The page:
Railway network of Galicia and Austrian Silesia 1847 - 1914
The dataset presents the historical railway network of Galicia and Austrian Silesia – two regions of the Habsburg Empire, covering more than 80 000 km2, currently divided among Czechia, Poland and Ukraine. The network covers the times of railway appearance and the most dynamic development of the 19th and beginning of the 20th century, up to 1914 – the outbreak of the First World War. The data can be characterized by unprecedented positional accuracy, as they were reconstructed based on the current railway network, which resulted in almost no shifts in space. Most of the lines were reconstructed based on OpenStreetMap data, and the lines, which were closed-down between 1914 and 2019, and are no longer available in spatial datasets, were reconstructed based on high-resolution satellite imageries and historical maps. Altogether, the network covers nearly 5000 km on 127 lines. The data are accompanied by a set of attributes, i.e. year of construction, length, starting and final point, type (normal, narrow-gauge, etc.). It can be used in many different applications including historical accessibility mapping, migrations, economic development, the impact of past human activities on current environmental and socio-economic processes, like land use change drivers, landscape fragmentation, invasion of new species and many more. Data are available for download in the shp format. Acknowledgments This research was funded by the Ministry of Science and Higher Education, Republic of Poland under the frame of “National Programme for the Development of Humanities” 2015–2020, as a part of the GASID project (Galicia and Austrian Silesia Interactive Database 1857–1910, 1aH 15 0324 83).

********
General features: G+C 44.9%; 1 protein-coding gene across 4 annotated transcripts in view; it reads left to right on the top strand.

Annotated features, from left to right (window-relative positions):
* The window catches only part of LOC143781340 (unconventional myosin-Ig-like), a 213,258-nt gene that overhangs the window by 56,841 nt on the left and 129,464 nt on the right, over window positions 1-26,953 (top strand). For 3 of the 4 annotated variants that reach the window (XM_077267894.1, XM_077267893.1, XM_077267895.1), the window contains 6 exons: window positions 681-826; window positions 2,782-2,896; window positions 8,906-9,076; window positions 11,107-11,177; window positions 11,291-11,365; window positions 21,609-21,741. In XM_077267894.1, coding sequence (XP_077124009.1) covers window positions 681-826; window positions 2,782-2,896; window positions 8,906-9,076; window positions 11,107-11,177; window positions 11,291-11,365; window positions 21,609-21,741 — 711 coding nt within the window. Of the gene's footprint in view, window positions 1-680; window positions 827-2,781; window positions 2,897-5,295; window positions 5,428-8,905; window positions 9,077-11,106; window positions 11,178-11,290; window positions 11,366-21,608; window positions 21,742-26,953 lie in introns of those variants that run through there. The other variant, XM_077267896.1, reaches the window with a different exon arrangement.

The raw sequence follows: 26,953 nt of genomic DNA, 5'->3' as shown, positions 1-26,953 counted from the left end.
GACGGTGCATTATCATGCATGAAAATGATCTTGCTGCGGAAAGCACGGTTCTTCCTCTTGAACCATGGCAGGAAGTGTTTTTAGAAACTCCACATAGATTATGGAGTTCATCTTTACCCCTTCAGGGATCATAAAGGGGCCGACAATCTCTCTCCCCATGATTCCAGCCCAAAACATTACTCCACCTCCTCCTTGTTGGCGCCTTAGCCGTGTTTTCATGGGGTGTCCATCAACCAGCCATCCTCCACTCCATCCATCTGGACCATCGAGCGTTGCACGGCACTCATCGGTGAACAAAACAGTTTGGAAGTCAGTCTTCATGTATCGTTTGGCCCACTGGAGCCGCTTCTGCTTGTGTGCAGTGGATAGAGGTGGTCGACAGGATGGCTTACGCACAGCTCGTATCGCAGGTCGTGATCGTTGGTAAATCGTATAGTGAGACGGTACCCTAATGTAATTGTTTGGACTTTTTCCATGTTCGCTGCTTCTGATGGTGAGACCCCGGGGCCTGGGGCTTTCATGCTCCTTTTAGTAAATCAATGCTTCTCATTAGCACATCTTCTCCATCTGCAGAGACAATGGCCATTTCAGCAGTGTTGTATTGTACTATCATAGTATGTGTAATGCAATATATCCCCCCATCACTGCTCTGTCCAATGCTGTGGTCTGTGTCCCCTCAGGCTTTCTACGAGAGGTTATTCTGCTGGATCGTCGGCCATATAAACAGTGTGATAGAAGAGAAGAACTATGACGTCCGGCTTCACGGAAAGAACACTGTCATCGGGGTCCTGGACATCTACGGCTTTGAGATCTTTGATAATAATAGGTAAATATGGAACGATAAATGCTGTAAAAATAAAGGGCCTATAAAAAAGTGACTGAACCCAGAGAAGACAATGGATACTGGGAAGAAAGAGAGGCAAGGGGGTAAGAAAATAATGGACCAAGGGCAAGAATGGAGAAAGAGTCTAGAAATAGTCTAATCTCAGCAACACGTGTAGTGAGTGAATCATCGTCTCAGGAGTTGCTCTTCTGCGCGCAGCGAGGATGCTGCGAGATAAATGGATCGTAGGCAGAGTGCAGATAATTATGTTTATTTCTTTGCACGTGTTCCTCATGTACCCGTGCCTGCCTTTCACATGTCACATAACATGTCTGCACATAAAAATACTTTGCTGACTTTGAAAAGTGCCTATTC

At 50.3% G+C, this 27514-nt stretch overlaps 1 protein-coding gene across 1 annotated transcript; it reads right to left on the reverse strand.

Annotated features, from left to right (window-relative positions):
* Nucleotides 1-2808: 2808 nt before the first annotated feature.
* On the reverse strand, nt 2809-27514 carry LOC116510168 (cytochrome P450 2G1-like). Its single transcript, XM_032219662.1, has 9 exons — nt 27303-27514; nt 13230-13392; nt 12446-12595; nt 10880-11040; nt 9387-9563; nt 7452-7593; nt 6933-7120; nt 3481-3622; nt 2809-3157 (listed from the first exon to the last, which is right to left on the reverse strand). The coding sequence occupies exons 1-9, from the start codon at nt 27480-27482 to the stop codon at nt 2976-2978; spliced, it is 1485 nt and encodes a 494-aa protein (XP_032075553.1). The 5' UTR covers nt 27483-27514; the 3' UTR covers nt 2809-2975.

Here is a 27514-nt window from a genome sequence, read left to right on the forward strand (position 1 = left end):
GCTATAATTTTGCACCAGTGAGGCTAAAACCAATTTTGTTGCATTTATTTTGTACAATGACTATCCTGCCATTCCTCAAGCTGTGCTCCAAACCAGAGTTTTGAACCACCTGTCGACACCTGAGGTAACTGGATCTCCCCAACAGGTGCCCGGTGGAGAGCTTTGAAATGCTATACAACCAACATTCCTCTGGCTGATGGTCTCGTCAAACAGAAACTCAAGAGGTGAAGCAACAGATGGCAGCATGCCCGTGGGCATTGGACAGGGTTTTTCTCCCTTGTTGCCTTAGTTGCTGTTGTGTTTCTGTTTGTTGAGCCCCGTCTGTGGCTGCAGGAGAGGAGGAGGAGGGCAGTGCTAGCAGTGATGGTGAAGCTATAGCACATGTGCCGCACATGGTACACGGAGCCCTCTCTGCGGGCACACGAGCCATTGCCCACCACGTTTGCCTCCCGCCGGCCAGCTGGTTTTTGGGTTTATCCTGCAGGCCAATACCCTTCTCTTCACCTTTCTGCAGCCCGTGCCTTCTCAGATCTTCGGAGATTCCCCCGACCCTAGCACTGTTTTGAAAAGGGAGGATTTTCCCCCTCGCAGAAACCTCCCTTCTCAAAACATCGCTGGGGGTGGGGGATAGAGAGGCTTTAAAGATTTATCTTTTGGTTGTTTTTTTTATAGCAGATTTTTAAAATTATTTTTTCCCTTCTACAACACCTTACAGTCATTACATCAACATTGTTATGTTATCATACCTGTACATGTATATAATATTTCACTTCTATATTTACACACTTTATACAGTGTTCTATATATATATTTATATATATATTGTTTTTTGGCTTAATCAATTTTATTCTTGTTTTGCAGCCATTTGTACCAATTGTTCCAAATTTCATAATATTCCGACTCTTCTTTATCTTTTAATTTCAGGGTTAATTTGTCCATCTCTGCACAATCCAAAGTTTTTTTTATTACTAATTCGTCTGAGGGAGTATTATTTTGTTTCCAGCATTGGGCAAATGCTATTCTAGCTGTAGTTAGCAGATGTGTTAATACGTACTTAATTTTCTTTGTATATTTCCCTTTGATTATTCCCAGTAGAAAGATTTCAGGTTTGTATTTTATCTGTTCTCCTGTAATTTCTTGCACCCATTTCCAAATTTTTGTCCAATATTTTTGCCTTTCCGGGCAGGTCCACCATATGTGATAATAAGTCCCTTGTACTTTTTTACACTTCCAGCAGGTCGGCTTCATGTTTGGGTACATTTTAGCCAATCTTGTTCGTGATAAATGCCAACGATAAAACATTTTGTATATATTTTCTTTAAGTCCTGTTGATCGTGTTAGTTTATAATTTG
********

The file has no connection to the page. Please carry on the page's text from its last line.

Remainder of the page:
Steps to reproduce
The network reconstruction was based on the current railway network data, available in OpenStreetMap (OSM). We first downloaded the railway data in shp format for the whole study area and then deleted all the lines constructed later than in 1914. In the next step, we deleted one of the parallel tracks from double-track lines from the database, leaving only one, as it was in the times of construction in the 19th century. Next, we verified which lines, constructed before 1914, were closed-down before 2019 and cannot be found in the OSM database anymore. In such cases, we used historical maps (e.g. Austrian third military survey maps, Polish topographic maps from the 1930s) to consult the approximate route, and then used high-resolution satellite imagery, to manually vectorise the detailed line course. The database topology was verified in ArcMap topology tools. Finally, we added the attributes presented below: • L_ID – line id number used in the study • Start – starting point of the line • Finish – finish point of the line • Date – year of the line construction • narrow_g – if the line was created as a narrow gauge (0,1) • Comments – comments indication line close-down or corrections • Name – name of the line in 1884